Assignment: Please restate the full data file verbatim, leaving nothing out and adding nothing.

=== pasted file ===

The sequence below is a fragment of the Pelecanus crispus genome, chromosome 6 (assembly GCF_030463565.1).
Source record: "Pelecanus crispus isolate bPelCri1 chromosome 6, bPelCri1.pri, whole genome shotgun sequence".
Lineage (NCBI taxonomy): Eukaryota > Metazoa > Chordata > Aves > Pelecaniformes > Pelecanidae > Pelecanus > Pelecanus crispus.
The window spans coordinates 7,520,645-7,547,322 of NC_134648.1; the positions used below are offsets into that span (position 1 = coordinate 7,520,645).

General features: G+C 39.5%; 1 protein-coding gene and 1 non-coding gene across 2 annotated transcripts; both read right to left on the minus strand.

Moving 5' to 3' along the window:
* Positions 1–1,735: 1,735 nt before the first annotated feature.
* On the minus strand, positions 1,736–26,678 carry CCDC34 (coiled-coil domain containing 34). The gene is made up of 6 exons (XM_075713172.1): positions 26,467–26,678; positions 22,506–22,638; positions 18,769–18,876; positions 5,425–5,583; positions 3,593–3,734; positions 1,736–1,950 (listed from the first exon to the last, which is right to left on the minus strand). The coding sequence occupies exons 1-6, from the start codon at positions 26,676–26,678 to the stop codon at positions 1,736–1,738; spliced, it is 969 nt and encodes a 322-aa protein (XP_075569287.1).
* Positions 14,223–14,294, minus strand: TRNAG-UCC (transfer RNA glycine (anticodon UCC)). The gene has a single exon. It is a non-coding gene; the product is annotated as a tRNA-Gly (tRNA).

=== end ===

The sequence below is a fragment of the Pelecanus crispus genome, chromosome 6 (assembly GCF_030463565.1).
Source record: "Pelecanus crispus isolate bPelCri1 chromosome 6, bPelCri1.pri, whole genome shotgun sequence".
Lineage (NCBI taxonomy): Eukaryota > Metazoa > Chordata > Aves > Pelecaniformes > Pelecanidae > Pelecanus > Pelecanus crispus.
The window spans coordinates 7,520,645-7,547,322 of NC_134648.1; the positions used below are offsets into that span (position 1 = coordinate 7,520,645).

General features: G+C 39.5%; 1 protein-coding gene and 1 non-coding gene across 2 annotated transcripts; both read right to left on the minus strand.

Moving 5' to 3' along the window:
* Positions 1–1,735: 1,735 nt before the first annotated feature.
* On the minus strand, positions 1,736–26,678 carry CCDC34 (coiled-coil domain containing 34). The gene is made up of 6 exons (XM_075713172.1): positions 26,467–26,678; positions 22,506–22,638; positions 18,769–18,876; positions 5,425–5,583; positions 3,593–3,734; positions 1,736–1,950 (listed from the first exon to the last, which is right to left on the minus strand). The coding sequence occupies exons 1-6, from the start codon at positions 26,676–26,678 to the stop codon at positions 1,736–1,738; spliced, it is 969 nt and encodes a 322-aa protein (XP_075569287.1).
* Positions 14,223–14,294, minus strand: TRNAG-UCC (transfer RNA glycine (anticodon UCC)). The gene has a single exon. It is a non-coding gene; the product is annotated as a tRNA-Gly (tRNA).